Humility is doing what God requires, God’s way. Thomas McComiskey says, it “means to live in conscious fellowship with God, exercising a spirit of humility before him.” Some commentators view Micah’s final statement as the summation and culmination of doing right and loving right. This means that we live right for God by maintaining fellowship with Him and exercising righteousness for Him—using our influence for the good of humanity and caring for those who cannot or will not care for themselves.
Society may have lost its humanity, but we are Spirit-filled humans who have been tasked with being the salt and the light of the earth (Matt. 5:13-16). We are to reflect the character of Christ by living the moral and ethical teachings of Scripture; and we are to shine the light of Christ’s holiness by doing good deeds that bring glory to God. When we do the right thing, we serve as a preserving force of God’s goodness in the earth; and we shine a light on the evils of humanity in the earth.
Rev. Isaac Hayes is an Assistant Pastor at the Apostolic Church of God in Chicago, Illinois, and author of Men After God’s Heart: 10 Principles of Brotherly Love. He is also a doctoral student at Trinity Evangelical Divinity School. Follow Rev. Hayes on Facebook, Twitter, and Instagram at @RevIsaacHayes.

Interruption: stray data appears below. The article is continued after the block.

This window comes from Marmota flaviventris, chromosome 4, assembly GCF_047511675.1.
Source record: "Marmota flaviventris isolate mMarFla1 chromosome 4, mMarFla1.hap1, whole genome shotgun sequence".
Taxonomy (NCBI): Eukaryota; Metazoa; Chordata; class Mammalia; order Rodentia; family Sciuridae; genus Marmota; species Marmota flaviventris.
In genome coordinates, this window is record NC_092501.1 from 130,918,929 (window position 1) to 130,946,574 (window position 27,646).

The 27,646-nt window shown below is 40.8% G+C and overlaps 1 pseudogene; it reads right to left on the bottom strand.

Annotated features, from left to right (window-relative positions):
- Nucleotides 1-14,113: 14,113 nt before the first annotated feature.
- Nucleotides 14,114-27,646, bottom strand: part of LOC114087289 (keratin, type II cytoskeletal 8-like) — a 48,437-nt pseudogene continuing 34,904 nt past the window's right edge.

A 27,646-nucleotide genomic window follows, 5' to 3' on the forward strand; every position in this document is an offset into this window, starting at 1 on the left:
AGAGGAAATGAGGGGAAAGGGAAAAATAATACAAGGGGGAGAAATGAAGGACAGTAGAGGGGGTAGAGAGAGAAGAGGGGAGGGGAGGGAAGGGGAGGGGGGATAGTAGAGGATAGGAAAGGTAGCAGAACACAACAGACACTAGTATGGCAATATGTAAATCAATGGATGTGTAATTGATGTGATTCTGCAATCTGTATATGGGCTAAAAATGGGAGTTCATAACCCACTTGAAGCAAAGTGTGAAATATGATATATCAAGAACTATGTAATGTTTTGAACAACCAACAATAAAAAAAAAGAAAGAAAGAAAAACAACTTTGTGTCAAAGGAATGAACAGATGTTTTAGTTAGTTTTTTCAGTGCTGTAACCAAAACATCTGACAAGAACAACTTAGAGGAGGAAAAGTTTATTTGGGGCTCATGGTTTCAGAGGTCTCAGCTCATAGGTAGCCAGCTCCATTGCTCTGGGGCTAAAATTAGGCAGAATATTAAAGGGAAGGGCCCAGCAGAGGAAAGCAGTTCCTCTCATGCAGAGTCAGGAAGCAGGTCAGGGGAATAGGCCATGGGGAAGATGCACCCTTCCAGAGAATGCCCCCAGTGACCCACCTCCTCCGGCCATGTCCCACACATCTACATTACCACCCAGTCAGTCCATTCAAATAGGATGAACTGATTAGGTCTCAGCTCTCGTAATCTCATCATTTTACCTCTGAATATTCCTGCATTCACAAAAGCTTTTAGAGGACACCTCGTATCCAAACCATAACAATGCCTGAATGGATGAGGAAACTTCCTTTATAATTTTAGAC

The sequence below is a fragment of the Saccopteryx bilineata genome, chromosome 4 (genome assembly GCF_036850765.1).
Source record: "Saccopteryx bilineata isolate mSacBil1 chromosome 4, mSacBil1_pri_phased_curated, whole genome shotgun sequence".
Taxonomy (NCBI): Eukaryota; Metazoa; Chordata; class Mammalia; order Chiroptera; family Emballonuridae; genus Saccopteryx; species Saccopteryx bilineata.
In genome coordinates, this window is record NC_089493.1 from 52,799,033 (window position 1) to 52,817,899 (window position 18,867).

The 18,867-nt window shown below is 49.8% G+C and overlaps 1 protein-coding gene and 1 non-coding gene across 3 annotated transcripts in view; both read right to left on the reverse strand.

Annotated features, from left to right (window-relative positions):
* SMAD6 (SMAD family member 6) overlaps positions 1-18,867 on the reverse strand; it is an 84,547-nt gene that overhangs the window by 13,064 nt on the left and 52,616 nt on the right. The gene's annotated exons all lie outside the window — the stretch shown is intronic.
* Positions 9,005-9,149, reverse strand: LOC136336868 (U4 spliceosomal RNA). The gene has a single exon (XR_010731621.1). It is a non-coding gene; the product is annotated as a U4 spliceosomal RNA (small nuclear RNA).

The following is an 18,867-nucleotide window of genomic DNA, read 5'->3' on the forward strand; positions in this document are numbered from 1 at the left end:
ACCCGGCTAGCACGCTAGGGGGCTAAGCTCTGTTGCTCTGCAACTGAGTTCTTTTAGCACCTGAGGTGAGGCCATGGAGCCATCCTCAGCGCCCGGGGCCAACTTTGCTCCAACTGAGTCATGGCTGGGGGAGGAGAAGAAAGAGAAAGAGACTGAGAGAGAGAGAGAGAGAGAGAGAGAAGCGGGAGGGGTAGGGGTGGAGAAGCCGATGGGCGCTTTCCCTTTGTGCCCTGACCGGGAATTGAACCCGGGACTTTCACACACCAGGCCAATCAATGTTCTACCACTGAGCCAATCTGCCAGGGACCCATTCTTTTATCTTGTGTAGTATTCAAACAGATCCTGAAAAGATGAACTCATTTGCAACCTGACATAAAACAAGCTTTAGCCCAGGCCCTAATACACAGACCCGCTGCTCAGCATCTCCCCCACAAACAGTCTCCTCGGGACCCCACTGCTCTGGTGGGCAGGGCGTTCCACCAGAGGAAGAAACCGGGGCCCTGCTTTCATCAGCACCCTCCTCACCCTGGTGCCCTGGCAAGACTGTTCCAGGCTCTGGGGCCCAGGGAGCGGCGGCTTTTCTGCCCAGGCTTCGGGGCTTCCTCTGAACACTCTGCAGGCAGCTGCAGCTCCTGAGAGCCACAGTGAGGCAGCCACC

Robert D. Culver, “2443 שָׁפַט,” ed. R. Laird Harris, Gleason L. Archer Jr., and Bruce K. Waltke, Theological Wordbook of the Old Testament (Chicago: Moody Press, 1999), 949.  R. Laird Harris, “698 חסד,” ed. R. Laird Harris, Gleason L. Archer Jr., and Bruce K. Waltke, Theological Wordbook of the Old Testament (Chicago: Moody Press, 1999), 307.  Thomas E. McComiskey, “Micah,” in The Expositor’s Bible Commentary: Daniel and the Minor Prophets, ed. Frank E. Gaebelein, vol. 7 (Grand Rapids, MI: Zondervan Publishing House, 1986), 436.  Willem VanGemeren, ed., New International Dictionary of Old Testament Theology & Exegesis (Grand Rapids, MI: Zondervan Publishing House, 1997), 822.